In 2013 StraydogsCampaign Foundation received a cry for help from HAYTAP, the Animal Rights Federation, in Turkey. The peninsula of Cunda was facing a feral cat problem. Many fertile cats populated the island and we (SdCF) were asked to spay them. Although SdCF focusses on dogs we couldn’t just ignore this feral cat problem
I have interviewed with Dear Linda Taal and Nathalie Klinge from StrayDogsCampaign Foundation about their experiences with Collect, Neuter, Vaccinate and Return (CNVR) programme.
BipolarPisi : What is stray dogs campaign? Is it a platform, is it an association? Who are the stakeholders?
StrayDogsCampaign Foundation: It’s a fundraising foundation, no stakeholders. We raise funds to pay for neutering and education campaigns in Turkey. And we support the SHKD forest shelter in Istanbul.
BipolarPisi: In the website, it is stated that this project was started in 2003, when you visited Turkey. Could you tell us about yourself, background, why you started this campaign in Turkey? There are other countries like Romania, Malta etc, why Turkey?
StrayDogsCampaign Foundation : Through the Internet we’ve adopted a Turkish dog from a shelter and discovered about the stray dog problem in Turkey and the bad situation in most shelters and then I felt I had to do something about it. I would not be able to solve the problem but could at least contribute to a solution. In Holland a few dogs per year are abandoned by their owners. They will be picked up, brought to a shelter and adopted or live their life in a shelter under reasonable circumstances. Adopting from a shelter is very common. The re-homing rate for dogs in The Netherlands is the second highest in the world. We have no stray dogs.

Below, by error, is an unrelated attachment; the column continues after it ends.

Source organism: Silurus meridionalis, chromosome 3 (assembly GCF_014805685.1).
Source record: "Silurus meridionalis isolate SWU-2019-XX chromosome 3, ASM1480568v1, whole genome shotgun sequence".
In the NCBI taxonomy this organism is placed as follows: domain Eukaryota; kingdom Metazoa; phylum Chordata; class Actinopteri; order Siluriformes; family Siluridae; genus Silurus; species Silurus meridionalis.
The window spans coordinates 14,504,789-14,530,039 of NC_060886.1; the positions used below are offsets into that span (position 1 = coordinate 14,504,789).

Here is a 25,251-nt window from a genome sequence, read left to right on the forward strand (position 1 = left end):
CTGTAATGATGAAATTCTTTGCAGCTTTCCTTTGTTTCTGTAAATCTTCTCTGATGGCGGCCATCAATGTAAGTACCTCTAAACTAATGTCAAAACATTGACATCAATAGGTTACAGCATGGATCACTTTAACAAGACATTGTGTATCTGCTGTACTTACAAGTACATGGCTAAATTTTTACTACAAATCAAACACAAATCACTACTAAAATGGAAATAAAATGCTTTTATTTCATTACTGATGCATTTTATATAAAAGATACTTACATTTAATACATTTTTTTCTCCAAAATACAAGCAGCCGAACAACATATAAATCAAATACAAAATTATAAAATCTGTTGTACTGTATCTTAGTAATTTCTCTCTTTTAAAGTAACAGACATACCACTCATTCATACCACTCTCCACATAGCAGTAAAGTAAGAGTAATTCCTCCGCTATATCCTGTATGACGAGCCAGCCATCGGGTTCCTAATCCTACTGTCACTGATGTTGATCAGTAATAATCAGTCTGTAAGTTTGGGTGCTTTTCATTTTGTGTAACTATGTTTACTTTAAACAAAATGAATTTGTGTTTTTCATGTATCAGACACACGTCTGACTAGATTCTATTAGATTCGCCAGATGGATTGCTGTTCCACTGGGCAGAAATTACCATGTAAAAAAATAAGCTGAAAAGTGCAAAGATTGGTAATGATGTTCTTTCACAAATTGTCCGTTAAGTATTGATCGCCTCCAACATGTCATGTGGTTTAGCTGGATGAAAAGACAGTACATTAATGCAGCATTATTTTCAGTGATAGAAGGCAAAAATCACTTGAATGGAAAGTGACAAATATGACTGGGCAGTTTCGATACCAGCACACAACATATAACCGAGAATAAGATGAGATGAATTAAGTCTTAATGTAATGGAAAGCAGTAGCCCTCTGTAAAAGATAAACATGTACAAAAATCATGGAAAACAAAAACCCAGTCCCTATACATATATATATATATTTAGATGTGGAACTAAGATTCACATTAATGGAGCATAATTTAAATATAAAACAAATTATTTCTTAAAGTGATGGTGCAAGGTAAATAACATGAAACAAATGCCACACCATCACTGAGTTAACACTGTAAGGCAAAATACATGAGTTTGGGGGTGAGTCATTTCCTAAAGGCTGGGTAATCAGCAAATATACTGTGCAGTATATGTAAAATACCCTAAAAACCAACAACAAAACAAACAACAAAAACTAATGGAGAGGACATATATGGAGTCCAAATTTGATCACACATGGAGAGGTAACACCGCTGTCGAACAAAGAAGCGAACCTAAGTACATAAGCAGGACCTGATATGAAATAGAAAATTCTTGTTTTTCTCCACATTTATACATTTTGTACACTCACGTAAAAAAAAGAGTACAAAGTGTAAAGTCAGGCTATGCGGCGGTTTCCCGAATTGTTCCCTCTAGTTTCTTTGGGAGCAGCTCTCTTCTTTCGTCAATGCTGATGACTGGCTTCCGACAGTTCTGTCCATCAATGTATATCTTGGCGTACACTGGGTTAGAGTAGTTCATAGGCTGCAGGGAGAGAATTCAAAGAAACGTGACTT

At first the foundation focused on supporting two private shelters in Istanbul. I thought re-homing could be part of the solution but there are enough organisations re-homing dogs and I felt help in Turkey, supporting the shelter was more important.
But the more I saw the more I realized the problem in Turkey was not that simple; far too many dogs in the streets, far too many dogs in shelters living in incredibly poor circumstances, and the re-homing rate was practically zero. Re-homing dogs abroad also couldn’t solve the problem but just give a happy life to a few dogs. “Removal and killing of dogs should never be considered as the most effective way of dealing with a problem of surplus dogs in the community: it has no effect whatsoever on the root cause of the problem.”